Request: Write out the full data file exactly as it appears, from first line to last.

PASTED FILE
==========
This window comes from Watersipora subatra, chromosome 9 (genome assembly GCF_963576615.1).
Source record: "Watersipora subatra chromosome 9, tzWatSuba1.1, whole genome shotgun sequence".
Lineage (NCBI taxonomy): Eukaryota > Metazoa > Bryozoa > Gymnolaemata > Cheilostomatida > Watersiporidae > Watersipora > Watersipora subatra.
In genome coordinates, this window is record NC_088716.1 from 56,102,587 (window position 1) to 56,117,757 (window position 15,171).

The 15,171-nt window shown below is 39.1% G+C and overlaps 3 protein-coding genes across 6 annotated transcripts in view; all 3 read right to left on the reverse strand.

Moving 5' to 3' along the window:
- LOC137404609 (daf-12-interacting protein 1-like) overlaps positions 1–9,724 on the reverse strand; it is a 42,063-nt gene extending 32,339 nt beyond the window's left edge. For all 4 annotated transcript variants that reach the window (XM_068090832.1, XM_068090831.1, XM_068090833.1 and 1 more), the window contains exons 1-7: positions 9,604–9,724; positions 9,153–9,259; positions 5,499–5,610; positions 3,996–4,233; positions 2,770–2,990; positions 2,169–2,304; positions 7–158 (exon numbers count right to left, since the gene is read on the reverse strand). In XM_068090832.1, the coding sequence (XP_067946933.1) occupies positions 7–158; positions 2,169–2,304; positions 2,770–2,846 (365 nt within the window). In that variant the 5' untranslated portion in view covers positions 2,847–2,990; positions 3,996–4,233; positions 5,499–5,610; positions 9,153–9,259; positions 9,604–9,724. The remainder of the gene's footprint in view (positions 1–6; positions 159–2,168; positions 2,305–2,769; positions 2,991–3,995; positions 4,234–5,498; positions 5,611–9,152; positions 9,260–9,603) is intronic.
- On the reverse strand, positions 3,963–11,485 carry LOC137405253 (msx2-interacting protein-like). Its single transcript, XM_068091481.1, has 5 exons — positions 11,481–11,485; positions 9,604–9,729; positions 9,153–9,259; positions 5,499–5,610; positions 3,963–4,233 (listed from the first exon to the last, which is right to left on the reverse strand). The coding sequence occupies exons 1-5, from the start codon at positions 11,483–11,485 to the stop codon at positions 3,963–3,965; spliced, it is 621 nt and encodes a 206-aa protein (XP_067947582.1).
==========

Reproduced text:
This window comes from Watersipora subatra, chromosome 9 (genome assembly GCF_963576615.1).
Source record: "Watersipora subatra chromosome 9, tzWatSuba1.1, whole genome shotgun sequence".
Lineage (NCBI taxonomy): Eukaryota > Metazoa > Bryozoa > Gymnolaemata > Cheilostomatida > Watersiporidae > Watersipora > Watersipora subatra.
In genome coordinates, this window is record NC_088716.1 from 56,102,587 (window position 1) to 56,117,757 (window position 15,171).

The 15,171-nt window shown below is 39.1% G+C and overlaps 3 protein-coding genes across 6 annotated transcripts in view; all 3 read right to left on the reverse strand.

Moving 5' to 3' along the window:
- LOC137404609 (daf-12-interacting protein 1-like) overlaps positions 1–9,724 on the reverse strand; it is a 42,063-nt gene extending 32,339 nt beyond the window's left edge. For all 4 annotated transcript variants that reach the window (XM_068090832.1, XM_068090831.1, XM_068090833.1 and 1 more), the window contains exons 1-7: positions 9,604–9,724; positions 9,153–9,259; positions 5,499–5,610; positions 3,996–4,233; positions 2,770–2,990; positions 2,169–2,304; positions 7–158 (exon numbers count right to left, since the gene is read on the reverse strand). In XM_068090832.1, the coding sequence (XP_067946933.1) occupies positions 7–158; positions 2,169–2,304; positions 2,770–2,846 (365 nt within the window). In that variant the 5' untranslated portion in view covers positions 2,847–2,990; positions 3,996–4,233; positions 5,499–5,610; positions 9,153–9,259; positions 9,604–9,724. The remainder of the gene's footprint in view (positions 1–6; positions 159–2,168; positions 2,305–2,769; positions 2,991–3,995; positions 4,234–5,498; positions 5,611–9,152; positions 9,260–9,603) is intronic.
- On the reverse strand, positions 3,963–11,485 carry LOC137405253 (msx2-interacting protein-like). Its single transcript, XM_068091481.1, has 5 exons — positions 11,481–11,485; positions 9,604–9,729; positions 9,153–9,259; positions 5,499–5,610; positions 3,963–4,233 (listed from the first exon to the last, which is right to left on the reverse strand). The coding sequence occupies exons 1-5, from the start codon at positions 11,483–11,485 to the stop codon at positions 3,963–3,965; spliced, it is 621 nt and encodes a 206-aa protein (XP_067947582.1).